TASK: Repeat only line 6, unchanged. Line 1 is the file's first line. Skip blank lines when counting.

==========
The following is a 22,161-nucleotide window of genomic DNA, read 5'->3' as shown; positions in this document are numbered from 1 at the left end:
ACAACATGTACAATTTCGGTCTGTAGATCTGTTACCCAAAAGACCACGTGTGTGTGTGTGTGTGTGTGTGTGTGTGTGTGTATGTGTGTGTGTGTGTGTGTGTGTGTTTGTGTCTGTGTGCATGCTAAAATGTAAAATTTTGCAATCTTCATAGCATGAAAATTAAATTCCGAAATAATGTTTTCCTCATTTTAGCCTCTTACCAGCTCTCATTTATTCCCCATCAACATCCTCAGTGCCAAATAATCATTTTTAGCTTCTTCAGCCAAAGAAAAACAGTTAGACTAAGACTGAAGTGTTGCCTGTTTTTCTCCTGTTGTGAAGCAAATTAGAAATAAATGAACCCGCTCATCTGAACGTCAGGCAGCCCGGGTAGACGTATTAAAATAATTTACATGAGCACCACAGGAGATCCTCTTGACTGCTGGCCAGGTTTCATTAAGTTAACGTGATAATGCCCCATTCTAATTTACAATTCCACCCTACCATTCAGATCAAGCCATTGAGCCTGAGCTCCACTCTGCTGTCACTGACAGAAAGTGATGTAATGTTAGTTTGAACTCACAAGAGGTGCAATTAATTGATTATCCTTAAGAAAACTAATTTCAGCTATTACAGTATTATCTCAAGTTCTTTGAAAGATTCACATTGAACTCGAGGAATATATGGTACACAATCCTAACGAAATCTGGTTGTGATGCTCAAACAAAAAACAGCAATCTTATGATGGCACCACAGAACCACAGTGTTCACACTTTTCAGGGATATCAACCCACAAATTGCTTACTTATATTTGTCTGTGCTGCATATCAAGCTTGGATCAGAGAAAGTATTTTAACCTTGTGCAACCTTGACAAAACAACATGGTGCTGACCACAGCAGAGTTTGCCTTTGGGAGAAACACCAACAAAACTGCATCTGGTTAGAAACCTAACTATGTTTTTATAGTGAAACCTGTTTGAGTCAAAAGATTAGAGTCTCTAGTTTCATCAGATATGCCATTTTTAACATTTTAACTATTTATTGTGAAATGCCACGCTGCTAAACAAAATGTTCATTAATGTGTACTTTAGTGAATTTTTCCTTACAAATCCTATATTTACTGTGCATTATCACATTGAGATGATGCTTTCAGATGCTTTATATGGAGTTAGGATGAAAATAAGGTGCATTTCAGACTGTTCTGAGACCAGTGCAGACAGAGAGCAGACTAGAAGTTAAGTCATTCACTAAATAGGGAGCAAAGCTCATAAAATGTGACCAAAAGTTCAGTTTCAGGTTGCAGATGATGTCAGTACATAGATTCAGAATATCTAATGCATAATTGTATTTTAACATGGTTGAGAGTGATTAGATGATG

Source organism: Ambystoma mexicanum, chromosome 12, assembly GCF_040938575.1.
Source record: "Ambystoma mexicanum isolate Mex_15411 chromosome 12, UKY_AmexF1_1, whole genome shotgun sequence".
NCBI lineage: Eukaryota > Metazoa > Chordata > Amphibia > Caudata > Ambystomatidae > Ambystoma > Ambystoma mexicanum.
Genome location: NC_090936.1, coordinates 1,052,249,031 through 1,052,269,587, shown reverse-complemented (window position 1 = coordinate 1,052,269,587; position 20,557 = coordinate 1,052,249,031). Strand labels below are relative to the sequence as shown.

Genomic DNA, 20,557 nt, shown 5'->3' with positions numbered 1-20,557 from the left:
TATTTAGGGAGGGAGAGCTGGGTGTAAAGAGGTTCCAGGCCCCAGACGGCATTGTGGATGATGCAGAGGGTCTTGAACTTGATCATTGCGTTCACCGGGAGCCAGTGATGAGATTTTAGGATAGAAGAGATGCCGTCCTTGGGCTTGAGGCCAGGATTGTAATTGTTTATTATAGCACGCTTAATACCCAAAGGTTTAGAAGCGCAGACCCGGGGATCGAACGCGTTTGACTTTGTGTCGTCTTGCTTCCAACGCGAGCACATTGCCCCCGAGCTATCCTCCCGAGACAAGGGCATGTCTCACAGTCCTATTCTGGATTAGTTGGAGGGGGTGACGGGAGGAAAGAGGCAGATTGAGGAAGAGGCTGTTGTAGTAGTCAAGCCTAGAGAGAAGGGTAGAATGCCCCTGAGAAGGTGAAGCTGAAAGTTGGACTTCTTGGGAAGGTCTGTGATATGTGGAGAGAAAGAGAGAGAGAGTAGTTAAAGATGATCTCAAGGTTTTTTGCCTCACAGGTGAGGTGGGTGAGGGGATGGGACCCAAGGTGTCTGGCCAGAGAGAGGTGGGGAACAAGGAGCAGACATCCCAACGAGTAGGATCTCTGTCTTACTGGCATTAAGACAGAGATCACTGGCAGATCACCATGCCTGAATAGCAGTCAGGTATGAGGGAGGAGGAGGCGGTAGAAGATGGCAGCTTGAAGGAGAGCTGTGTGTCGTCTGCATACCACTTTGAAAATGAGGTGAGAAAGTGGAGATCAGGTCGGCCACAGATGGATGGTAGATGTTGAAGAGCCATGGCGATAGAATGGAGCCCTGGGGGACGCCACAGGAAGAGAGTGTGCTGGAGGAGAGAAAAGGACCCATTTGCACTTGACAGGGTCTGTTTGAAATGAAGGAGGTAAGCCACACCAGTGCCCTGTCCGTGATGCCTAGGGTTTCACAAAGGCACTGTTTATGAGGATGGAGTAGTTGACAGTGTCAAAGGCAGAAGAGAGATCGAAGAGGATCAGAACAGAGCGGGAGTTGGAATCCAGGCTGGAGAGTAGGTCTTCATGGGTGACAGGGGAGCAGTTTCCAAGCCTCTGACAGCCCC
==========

Genome location: NC_090936.1, coordinates 1,052,249,031 through 1,052,269,587, shown reverse-complemented (window position 1 = coordinate 1,052,269,587; position 20,557 = coordinate 1,052,249,031). Strand labels below are relative to the sequence as shown.